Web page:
I tend to get caught up in all my little storylines, and sometimes I lose focus of what my story’s really about. The query helps me put that in perspective. And then all the teensy little subplots work to align themselves with my protagonists goals.

Offensive Player or an Offensive Player

As seen above, there are certain dos and don’ts with querying. Rules to play by. And you want to play it safe.

But sometimes you want to take some risks too.

That’s where I’m at right now with mine. If you’ve been around my blog long enough, you know my protagonist is an eighteen year old recovering manwhore with a er,…special super awesome supernatural power. He’s a quarterback with a long-standing bromance with his left tackle (football speak for blindside) and has an offensive-laden circle of friends. And when they hit the field, they pretty much have to have an offensive mindset: attack, play aggressively, take some risks to get the job done.

Some of his friends transfer said offensive mode to life, girls, drinking, um...other guy stuff.

And sometimes the offense gets a little offensive—ya know what I mean?

And I felt the exact same way when I planted my butt in a chair, opened a new doc, and started typing THE QUERY.

Here’s the mini-synopsis of the first hour:

Typed first line.

Deleted it.

Wrote the same thing again.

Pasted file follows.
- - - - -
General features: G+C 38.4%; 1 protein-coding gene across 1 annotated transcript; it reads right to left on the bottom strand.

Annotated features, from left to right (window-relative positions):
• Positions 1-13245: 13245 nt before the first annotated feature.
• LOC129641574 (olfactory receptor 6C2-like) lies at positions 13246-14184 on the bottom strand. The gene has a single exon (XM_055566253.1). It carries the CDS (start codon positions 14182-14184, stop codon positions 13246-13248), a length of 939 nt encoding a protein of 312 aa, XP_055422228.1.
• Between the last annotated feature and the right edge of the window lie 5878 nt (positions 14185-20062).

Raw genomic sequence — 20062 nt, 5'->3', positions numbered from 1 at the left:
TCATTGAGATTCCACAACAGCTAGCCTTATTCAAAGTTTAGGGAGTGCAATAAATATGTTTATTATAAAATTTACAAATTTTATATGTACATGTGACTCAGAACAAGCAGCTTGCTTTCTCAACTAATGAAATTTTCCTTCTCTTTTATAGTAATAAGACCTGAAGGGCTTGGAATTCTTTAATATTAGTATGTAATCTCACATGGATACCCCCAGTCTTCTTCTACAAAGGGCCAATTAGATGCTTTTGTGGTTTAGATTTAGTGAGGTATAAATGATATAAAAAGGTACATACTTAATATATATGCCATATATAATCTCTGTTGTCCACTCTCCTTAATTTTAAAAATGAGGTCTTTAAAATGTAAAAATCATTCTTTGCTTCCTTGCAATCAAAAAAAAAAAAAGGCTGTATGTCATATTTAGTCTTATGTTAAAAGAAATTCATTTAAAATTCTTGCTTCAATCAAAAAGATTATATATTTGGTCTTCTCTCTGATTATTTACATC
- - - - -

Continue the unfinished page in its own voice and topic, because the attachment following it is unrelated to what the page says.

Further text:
Deleted and rewrote it a few more times.

Why? Because my first line** of my query, my hook, my lead in to my pitch…

It just might be a little offensive. It might piss some people off.


Bu-ut that first line SCREAMS my character, the story, voice,…EVERYTHING. It’s so freaking perfect and I love it and I really don't want to cut it, but I don't know if I should keep it in my query because someone's going to tell me You do not want to go there and...


However - and maybe this is wishful thinking - my first line might just turn some people on too.

My point (and yes, I do have one) is that you’re never going to please everyone. Not everyone is going to like your story and some people might even be “turned off” by it. Gosh, I used to live my life by the try to please EVERYBODY motto. It’s exhausting. It’s depressing. And it does. Not. Work.

Bottom line, peeps—you have to do what’s right for your story. You have to stand by your man (or woman). Play by the rules, but take some chances too. It’s okay to take RISKS. To stand out. As long as you’re true to your story. To your characters. And to yourself.

Be an offensive player.

And sometimes be an offensive player.

As my boys find out in my story, some people like that. And some people don’t.

But the payoffs could be monumental.

* Franken-novel is not the title of my book. If you're curious, click here.

**I kept that first line. And no, I’m not revealing what it is here (I’M SUCH A TEASE). If you absopositively cannot make it through your day without knowing, inbox or email me (alisonmiller20(at)gmail(dot)com). I’ll share.

Are YOU querying? What risks have YOU taken lately?


  1. I've spent over 40 hours trying to get my query right. And my first paragraph is still not right. Elana Johnson has a free downloadable book FROM THE QUERY TO THE CALL which I found helpful and also Guide to Literary Agents often posts queries that work.